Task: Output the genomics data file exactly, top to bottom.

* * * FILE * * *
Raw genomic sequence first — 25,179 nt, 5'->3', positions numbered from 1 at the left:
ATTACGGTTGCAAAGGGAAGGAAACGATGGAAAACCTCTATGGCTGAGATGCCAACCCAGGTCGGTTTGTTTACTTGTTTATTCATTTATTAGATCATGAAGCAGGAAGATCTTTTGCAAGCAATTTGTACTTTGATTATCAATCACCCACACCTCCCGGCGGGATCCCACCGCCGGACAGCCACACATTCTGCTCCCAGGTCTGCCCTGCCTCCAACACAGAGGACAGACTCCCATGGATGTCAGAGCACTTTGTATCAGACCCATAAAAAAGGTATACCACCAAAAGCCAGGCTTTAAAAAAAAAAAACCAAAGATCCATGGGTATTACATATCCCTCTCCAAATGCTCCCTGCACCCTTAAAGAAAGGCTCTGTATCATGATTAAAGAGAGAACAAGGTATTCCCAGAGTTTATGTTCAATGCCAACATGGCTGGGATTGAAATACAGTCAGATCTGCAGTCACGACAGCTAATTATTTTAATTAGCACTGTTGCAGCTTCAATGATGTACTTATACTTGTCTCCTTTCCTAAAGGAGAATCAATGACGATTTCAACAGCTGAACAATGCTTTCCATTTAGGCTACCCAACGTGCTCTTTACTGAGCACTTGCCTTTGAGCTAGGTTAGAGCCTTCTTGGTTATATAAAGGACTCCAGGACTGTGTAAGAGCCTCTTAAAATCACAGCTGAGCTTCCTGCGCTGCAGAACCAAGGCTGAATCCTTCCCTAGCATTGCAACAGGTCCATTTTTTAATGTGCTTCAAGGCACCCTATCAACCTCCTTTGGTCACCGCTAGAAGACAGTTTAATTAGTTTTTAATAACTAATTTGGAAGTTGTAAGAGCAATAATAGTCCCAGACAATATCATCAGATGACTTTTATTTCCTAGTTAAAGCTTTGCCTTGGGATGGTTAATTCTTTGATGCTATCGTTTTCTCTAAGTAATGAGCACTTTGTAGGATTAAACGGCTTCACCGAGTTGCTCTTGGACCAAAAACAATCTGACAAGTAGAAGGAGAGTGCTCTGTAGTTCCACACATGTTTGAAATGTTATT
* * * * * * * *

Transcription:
Raw genomic sequence first — 25,179 nt, 5'->3', positions numbered from 1 at the left:
ATTACGGTTGCAAAGGGAAGGAAACGATGGAAAACCTCTATGGCTGAGATGCCAACCCAGGTCGGTTTGTTTACTTGTTTATTCATTTATTAGATCATGAAGCAGGAAGATCTTTTGCAAGCAATTTGTACTTTGATTATCAATCACCCACACCTCCCGGCGGGATCCCACCGCCGGACAGCCACACATTCTGCTCCCAGGTCTGCCCTGCCTCCAACACAGAGGACAGACTCCCATGGATGTCAGAGCACTTTGTATCAGACCCATAAAAAAGGTATACCACCAAAAGCCAGGCTTTAAAAAAAAAAAACCAAAGATCCATGGGTATTACATATCCCTCTCCAAATGCTCCCTGCACCCTTAAAGAAAGGCTCTGTATCATGATTAAAGAGAGAACAAGGTATTCCCAGAGTTTATGTTCAATGCCAACATGGCTGGGATTGAAATACAGTCAGATCTGCAGTCACGACAGCTAATTATTTTAATTAGCACTGTTGCAGCTTCAATGATGTACTTATACTTGTCTCCTTTCCTAAAGGAGAATCAATGACGATTTCAACAGCTGAACAATGCTTTCCATTTAGGCTACCCAACGTGCTCTTTACTGAGCACTTGCCTTTGAGCTAGGTTAGAGCCTTCTTGGTTATATAAAGGACTCCAGGACTGTGTAAGAGCCTCTTAAAATCACAGCTGAGCTTCCTGCGCTGCAGAACCAAGGCTGAATCCTTCCCTAGCATTGCAACAGGTCCATTTTTTAATGTGCTTCAAGGCACCCTATCAACCTCCTTTGGTCACCGCTAGAAGACAGTTTAATTAGTTTTTAATAACTAATTTGGAAGTTGTAAGAGCAATAATAGTCCCAGACAATATCATCAGATGACTTTTATTTCCTAGTTAAAGCTTTGCCTTGGGATGGTTAATTCTTTGATGCTATCGTTTTCTCTAAGTAATGAGCACTTTGTAGGATTAAACGGCTTCACCGAGTTGCTCTTGGACCAAAAACAATCTGACAAGTAGAAGGAGAGTGCTCTGTAGTTCCACACATGTTTGAAATGTTATT